I am beginning to worry that the government, and specifically the Home Office, thinks 80% accuracy is nearly 99%. At the same time as the FT was arguing for a national biometric identity database, it also dropped this scoop.
The Home Office seems to have used some sort of voice identification test in an effort to find international students who got someone else to take their mandatory English exam. And this went about as well as you might have expected if you read this blog. The test, apparently, achieves “80% accuracy” on a good day. As a result, literally thousands of students have been removed from the UK illegally.
80% sounds good. But it’s worth working through the maths here.
The other day I was talking to a developer of warehouse management software. They say their customers usually still have a paper process or perhaps something ad-hoc in a spreadsheet, and achieve about 75% picking accuracy. That is to say, one in every four items they need to fetch from the warehouse is wrong, is not where it should be, or is out of stock. They aim to get this up to 99%, one in a hundred.
Going from 75 to 99 sounds like it’s not far! If you get 75 out of a hundred on an exam you’ll be pretty pleased with yourself. But the difference in terms of the error rate is 25 in 100 versus 1 in 100. A 99% accurate process is 25 times better than a 75% one. 80% is just not very good in terms of anything genuinely consequential.
(This logic is playing out at Tesla Motors right now where they are busy hiring craftsmen to fix the excessive numbers of bad cars coming off the line, like GM in the 1970s. Those photos of Art Deco skyscrapers falling apart in Detroit? That’s what a lack of basic process control looks like.)
— Bozi Tatarevic (@hoonable) May 1, 2018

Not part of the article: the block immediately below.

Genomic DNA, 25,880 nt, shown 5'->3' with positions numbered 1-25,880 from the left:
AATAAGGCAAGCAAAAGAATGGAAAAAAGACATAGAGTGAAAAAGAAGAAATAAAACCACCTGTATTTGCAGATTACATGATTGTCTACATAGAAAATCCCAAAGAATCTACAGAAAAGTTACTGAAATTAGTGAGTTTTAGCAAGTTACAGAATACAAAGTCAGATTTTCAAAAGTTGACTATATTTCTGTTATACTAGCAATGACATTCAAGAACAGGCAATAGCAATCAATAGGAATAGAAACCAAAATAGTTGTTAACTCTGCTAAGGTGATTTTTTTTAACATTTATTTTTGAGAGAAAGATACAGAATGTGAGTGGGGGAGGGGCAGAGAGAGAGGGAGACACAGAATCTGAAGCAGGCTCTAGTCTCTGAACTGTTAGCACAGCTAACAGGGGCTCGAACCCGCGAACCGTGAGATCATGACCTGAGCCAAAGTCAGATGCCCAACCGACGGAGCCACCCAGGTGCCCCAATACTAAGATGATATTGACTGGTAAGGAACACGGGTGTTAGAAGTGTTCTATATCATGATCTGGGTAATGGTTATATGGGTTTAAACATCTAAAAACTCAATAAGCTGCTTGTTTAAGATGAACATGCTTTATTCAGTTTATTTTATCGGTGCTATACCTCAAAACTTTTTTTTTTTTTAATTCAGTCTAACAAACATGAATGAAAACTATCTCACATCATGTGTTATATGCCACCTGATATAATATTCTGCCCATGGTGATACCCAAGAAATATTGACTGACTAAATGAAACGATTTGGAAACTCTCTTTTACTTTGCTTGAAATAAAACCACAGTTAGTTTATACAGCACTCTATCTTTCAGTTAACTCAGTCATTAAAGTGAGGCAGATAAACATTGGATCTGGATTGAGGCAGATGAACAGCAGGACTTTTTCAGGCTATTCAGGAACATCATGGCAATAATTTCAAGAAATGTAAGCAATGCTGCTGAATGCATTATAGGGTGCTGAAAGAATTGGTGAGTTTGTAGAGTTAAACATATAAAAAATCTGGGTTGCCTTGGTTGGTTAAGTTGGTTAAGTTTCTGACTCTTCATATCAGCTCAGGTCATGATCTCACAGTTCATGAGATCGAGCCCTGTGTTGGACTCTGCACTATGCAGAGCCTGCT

The other problem is the base rate. If 10 students in 100 are fraudulent, we would expect this process to find 8 of them and miss 2. Unfortunately, it would also condemn 20 per cent of the other 90 students for 18 false positives. So the pool of suspects would contain 8 true positives and 18 false positives, making it a hair under 70% innocent. Because we missed two of the frauds, the pool of the cleared is 3% guilty and in total roughly a third of the decisions in this example are wrong.
If the base rate was even lower this would be radically worse. I wouldn’t be surprised if May’s Home Office expected 90% of international students to be fraudulent or even all of them, so there you go. It definitely did seem weirdly obsessed with insisting that they must be counted as net immigrants. And then there’s South Wales Police and their face recognition system.
During the UEFA Champions League Final week in Wales last June, when the facial recognition cameras were used for the first time, there were 2,470 alerts of possible matches from the automated system. Of these 2,297 turned out to be false positives and 173 were correctly identified – 92 per cent of matches were incorrect
For a lower division Rugby Union team, they’re a great police force. Apparently it worked better at a Liam Gallagher gig but maybe the base rate of suspects in the population there was just really, really high? In any case, what Yonatan Zunger said. And I speak as the owner of a blog with over four nines of uptime!